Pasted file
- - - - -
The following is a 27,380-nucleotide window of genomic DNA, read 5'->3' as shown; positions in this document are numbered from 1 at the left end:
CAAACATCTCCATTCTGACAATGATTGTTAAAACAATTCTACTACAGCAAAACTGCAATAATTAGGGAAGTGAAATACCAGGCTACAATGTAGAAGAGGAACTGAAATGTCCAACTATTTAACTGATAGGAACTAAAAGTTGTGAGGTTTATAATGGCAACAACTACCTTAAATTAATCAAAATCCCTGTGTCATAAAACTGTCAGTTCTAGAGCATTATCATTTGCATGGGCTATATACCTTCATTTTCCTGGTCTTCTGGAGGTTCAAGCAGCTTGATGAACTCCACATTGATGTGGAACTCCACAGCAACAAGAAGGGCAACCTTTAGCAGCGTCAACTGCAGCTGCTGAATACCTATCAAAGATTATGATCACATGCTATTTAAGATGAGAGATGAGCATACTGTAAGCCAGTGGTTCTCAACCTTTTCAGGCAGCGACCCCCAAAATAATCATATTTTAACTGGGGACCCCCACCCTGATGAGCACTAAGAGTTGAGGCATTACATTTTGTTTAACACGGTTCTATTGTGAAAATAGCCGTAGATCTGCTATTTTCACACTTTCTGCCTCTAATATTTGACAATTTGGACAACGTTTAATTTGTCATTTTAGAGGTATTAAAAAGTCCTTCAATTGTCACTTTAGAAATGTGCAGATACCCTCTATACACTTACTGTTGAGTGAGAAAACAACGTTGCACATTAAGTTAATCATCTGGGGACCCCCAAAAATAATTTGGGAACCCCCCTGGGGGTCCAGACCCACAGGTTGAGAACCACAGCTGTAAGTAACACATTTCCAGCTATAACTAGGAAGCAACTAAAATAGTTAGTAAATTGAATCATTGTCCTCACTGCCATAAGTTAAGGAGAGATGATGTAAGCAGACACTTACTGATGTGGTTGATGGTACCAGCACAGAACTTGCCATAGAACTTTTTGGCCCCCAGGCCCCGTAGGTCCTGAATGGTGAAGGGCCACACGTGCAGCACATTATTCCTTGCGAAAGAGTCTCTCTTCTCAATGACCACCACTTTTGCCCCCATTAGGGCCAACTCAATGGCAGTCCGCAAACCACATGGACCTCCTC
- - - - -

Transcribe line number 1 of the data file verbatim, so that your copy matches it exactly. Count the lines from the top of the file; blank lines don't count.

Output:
The following is a 27,380-nucleotide window of genomic DNA, read 5'->3' as shown; positions in this document are numbered from 1 at the left end: